a boastful and talkative person.
[1850–55, Amer.]
Random House Kernerman Webster's College Dictionary, © 2010 K Dictionaries Ltd. Copyright 2005, 1997, 1991 by Random House, Inc. All rights reserved.
References in classic literature ?
Tom tried him off his own ground once or twice, but found he knew nothing beyond, and so let him have his head, and the rest of the road bowled easily away; for old Blow-hard (as the boys called him) was a dry old file, with much kindness and humour, and a capital spinner of a yarn when he had broken the neck of his day's work, and got plenty of ale under his belt.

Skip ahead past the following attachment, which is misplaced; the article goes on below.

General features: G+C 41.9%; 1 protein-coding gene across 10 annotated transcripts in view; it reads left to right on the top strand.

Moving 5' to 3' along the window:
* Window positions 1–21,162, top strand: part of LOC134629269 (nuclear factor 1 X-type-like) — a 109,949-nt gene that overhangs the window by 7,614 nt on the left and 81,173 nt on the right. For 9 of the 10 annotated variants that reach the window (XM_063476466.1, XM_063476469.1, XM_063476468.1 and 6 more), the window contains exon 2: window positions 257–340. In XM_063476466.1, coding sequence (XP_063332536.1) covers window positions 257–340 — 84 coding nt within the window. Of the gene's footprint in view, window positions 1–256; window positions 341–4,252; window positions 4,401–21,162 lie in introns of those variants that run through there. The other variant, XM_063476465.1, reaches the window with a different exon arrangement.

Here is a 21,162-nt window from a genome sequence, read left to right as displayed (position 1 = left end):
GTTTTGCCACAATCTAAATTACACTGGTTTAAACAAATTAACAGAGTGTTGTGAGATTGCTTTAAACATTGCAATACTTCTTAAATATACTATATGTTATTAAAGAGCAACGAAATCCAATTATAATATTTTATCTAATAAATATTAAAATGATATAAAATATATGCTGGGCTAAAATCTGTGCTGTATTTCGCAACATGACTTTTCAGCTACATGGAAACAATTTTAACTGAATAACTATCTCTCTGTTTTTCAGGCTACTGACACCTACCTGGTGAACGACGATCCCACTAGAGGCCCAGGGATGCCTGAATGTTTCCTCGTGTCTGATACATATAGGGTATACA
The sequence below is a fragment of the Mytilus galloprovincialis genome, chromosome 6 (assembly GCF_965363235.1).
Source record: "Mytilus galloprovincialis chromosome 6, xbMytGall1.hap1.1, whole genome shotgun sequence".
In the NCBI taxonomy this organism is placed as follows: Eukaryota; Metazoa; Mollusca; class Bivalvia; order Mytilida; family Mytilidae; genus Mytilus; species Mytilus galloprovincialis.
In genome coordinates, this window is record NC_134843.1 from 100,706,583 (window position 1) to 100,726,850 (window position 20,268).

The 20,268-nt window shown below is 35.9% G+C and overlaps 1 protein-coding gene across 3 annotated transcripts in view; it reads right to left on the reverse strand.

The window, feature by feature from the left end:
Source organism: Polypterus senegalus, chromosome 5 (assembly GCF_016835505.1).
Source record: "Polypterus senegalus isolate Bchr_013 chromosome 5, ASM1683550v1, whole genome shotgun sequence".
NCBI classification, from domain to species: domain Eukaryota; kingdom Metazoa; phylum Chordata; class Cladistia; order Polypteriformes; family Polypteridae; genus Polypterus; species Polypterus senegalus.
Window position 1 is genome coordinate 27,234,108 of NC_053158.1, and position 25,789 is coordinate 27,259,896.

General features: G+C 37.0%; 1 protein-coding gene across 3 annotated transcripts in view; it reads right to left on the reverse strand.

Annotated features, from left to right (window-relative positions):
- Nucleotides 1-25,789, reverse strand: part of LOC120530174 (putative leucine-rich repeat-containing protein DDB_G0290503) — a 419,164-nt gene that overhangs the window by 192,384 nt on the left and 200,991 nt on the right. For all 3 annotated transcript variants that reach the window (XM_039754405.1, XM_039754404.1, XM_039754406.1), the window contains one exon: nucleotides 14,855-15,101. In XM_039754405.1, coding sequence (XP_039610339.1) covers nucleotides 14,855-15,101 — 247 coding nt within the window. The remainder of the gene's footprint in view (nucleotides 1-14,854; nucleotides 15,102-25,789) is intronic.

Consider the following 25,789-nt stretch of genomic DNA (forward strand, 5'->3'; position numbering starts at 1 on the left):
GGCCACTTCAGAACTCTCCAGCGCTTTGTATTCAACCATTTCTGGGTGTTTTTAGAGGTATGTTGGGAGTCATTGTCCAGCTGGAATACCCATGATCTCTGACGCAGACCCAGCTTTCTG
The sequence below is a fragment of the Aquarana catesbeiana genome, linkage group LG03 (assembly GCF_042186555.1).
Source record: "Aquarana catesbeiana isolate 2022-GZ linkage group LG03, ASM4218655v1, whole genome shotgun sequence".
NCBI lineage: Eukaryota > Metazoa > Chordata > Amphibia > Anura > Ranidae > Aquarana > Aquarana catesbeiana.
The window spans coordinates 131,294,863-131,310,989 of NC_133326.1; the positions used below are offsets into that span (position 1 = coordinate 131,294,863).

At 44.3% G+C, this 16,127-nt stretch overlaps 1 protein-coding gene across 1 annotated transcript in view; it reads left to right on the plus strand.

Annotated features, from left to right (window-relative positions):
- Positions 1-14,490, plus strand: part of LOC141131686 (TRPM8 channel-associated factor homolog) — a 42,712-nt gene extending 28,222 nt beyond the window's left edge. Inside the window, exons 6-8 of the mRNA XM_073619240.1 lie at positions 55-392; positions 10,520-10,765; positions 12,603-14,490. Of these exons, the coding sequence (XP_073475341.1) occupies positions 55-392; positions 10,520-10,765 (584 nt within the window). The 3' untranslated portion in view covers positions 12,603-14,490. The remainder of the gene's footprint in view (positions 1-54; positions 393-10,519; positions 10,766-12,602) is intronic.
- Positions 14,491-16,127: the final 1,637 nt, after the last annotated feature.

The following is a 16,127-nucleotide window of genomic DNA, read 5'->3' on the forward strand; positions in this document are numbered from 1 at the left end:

Welcome, bullying boorish blow-hard Dear Donald John Trump WELCOME home to Scotland.
I believe a phony blow-hard wouldn't last five minutes in your organization.
An article in E1Pais, Spain's most-read upscale paper, took issue with the show's blow-hard loglines.
Amidst the cantankerous rhetoric and blow-hard posturing from both sides of the narrow fence, there was some plainspoken eloquence from Senator Richard Durbin, Democrat of Illinois.
Indeed, helping to unmask the blow-hard - that is, human - nature of most journalists is perhaps McLaughlin's great contribution to contemporary society.